RBS glitch revisited

Following the NatWest/RBS glitch balls-up, various people expressed their opinion, some of it informed.  The sentiments below are by an anonymous correspondent in the game:

Yes, it is unique that the bank can’t find at least one partly-intelligent person to comment …  First of all, patches – especially of this magnitude – are tested on a development machine before being applied to the live box. So, if there was a fault, the patch should never have made it to the live systems.

The queue is held in memory. It is loaded from disk, the back-ups for which are typically held (a) on tape and (b) at a remote disaster recovery site.  Recovery time should have been 30 minutes max …

Finally, when the bank is in the middle of a f***ing crisis, they use – to quote – an inexperienced team ??

In the UK everything and everyone bows and pledges allegiance to ITIL and its ‘best practice’.  Competence and using judgement or common sense are suicide jobwise. Boxes  must be ticked, and asses must be covered.  No-one has authority to do anything except follow a process.

They are absolutely process and box ticking mad, to the extent that blindly and slavishly following the process is more important than using common sense.

In their deranged world, this allows you to use cheap outsourced labour, as there is no such thing as domain knowledge or expertise, only a process to be followed.

In my years as a contractor I saw it every time something went wrong. They had absolutely no idea how to debug or fault-find a problem. Their knowledge was completely theoretical, and ‘It doesn’t work’ the limit of their ability.

Repeat until it does, or call upstairs. In this case, there was no upstairs.

And, as I’m sure you’ve seen. no charra on this planet can work under pressure. They become quivering wrecks in 5 seconds, especially when it looks serious and there’s no-one else to blame.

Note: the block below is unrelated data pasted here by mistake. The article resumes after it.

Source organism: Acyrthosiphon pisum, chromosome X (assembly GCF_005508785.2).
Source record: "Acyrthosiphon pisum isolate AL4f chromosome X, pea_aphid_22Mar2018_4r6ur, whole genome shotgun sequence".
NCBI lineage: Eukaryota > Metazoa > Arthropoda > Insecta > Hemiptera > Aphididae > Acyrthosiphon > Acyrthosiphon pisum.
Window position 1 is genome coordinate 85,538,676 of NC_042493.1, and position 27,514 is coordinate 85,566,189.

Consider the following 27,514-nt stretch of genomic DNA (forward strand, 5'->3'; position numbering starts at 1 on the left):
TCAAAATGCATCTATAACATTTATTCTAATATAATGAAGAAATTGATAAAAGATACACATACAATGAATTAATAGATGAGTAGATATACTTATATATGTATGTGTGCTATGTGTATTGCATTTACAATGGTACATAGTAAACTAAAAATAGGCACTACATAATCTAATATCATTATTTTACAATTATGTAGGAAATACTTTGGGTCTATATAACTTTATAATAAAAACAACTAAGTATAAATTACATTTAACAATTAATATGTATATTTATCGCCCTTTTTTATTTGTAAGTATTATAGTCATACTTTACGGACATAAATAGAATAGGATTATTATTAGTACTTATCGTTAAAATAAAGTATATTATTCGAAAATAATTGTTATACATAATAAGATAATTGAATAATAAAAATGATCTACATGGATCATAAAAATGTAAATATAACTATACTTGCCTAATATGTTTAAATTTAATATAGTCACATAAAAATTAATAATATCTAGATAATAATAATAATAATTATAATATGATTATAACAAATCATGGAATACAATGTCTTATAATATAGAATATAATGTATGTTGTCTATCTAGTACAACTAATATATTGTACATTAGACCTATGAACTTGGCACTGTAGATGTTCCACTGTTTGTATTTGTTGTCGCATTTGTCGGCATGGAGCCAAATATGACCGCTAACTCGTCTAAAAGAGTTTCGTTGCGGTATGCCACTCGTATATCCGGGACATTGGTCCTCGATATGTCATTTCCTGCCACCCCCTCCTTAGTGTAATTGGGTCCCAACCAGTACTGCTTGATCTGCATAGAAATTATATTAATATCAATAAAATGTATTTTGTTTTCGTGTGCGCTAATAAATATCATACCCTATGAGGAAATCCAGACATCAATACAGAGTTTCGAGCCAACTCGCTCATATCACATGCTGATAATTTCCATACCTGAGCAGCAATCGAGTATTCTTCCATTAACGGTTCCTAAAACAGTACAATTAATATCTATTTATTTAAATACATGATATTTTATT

Your thoughts?

3 comments for “RBS glitch revisited

  1. ivan
    July 7, 2012 at 23:00

    As I have said before when you give P45s to your staff the know the software and the quirks of the hardware and then send their work to a place of cheap labour you are asking for trouble.

    Another question that should be asked is when a bank is in a deep hole financially how much money did they make during the time the systems were down.

  2. Wolfie
    July 8, 2012 at 16:04

    All the banks have spent the last ten years rabidly sending as much of their IT function to remote outsource locations, mostly India.

    The reputational damage has certainly eclipsed any savings made in this period and the saying that comes to mind is simply – “penny wise and pound foolish”.

    As an insider I predict there is far worse to come but what is most sad is that come the day when they decide its time to onshore the workforce once more they will find a once world-leading industry so utterly withered that the option will no longer be available to them.

  3. July 8, 2012 at 23:48

    Agree with all the comments. Have been peripherally associated with software upgrades and changes which always required carefully monitored parallel runs over a period of several weeks or months, depending on how detailed they were.

    Testing, testing testing as well as many late hours, weekends and continuous checking by managers: ‘Are you sure?’ ‘What happens if …?’ ‘Did you run this scenario?’ Etc., etc.

    This NatWest/RBS scenario never should have happened. This is why IT people did it the way they did in the ‘old’ days (i.e. ten years ago). The ‘old hands’ knew what could happen.

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